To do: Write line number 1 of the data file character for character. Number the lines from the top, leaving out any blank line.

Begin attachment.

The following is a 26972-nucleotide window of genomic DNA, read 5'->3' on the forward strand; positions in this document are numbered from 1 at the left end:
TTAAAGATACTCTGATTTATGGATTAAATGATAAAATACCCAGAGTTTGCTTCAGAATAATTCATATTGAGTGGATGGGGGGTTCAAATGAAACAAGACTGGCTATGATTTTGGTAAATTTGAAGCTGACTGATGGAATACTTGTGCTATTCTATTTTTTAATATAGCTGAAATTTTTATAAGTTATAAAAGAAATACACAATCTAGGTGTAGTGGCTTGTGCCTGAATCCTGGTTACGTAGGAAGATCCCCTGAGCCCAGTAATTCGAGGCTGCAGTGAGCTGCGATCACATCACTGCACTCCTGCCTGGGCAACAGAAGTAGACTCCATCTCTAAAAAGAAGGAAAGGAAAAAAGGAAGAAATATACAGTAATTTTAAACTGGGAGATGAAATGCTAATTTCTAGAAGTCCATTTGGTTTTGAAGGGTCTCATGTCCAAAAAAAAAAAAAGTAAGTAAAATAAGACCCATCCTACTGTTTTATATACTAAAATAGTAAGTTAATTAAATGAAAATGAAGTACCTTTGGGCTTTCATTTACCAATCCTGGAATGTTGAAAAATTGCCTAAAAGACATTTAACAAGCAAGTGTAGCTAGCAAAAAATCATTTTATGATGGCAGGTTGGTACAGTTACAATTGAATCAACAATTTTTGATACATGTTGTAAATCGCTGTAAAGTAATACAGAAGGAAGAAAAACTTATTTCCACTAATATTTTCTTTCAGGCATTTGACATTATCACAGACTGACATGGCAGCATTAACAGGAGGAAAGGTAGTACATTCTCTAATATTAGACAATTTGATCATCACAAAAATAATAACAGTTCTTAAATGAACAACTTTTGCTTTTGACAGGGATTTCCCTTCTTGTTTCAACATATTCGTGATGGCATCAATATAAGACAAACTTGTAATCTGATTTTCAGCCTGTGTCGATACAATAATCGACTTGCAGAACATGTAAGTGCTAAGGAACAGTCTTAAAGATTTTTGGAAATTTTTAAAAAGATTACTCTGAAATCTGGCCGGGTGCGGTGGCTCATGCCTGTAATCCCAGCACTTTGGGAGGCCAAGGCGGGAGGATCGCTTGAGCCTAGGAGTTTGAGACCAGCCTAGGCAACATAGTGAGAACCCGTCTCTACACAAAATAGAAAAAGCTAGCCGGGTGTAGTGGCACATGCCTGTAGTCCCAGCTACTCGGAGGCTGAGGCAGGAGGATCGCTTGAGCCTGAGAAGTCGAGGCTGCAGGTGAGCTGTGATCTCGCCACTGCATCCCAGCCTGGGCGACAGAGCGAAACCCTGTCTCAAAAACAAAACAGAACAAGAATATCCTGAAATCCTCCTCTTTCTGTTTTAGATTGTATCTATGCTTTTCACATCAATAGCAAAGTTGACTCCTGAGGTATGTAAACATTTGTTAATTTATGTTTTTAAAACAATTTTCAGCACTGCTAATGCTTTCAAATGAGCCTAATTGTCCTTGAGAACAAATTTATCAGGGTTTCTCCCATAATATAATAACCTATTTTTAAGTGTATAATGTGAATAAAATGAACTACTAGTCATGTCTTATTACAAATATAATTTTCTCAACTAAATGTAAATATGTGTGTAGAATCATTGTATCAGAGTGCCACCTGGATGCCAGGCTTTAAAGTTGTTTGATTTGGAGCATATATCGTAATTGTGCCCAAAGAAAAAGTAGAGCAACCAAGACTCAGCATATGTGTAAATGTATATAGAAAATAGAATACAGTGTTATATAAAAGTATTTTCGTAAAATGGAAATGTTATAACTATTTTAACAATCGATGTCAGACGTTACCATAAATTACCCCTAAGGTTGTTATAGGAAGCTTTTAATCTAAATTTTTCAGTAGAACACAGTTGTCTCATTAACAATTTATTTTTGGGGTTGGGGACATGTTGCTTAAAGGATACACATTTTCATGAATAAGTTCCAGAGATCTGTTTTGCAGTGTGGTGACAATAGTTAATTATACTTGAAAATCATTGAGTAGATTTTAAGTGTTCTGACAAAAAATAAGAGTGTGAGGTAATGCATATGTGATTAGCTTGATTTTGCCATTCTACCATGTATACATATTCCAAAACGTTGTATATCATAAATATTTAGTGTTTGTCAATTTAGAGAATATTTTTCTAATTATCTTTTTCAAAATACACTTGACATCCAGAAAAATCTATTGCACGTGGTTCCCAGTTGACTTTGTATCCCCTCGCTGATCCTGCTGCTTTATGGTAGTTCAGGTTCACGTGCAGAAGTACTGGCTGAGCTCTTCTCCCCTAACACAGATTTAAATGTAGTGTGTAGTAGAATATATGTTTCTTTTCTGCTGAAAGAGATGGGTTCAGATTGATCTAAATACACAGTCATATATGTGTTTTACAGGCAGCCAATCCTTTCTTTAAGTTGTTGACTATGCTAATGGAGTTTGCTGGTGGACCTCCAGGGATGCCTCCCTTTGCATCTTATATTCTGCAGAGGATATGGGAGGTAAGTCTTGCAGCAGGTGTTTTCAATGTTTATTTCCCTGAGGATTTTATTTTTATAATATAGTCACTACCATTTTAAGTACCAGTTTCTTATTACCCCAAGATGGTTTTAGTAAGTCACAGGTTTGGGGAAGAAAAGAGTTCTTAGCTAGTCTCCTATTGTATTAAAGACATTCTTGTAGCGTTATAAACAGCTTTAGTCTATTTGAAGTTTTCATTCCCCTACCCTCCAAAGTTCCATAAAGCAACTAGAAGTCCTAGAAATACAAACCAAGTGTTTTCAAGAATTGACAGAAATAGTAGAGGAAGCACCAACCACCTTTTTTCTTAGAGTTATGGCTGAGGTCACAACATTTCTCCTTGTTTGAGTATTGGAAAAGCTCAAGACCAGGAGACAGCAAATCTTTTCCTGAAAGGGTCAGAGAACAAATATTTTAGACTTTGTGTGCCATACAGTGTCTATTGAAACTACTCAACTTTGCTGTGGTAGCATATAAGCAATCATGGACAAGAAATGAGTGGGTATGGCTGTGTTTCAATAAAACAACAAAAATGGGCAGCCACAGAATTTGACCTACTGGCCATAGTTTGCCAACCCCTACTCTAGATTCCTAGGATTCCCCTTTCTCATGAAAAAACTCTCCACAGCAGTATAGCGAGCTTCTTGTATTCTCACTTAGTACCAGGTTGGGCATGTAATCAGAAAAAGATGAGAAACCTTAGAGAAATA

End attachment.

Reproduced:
The following is a 26972-nucleotide window of genomic DNA, read 5'->3' on the forward strand; positions in this document are numbered from 1 at the left end: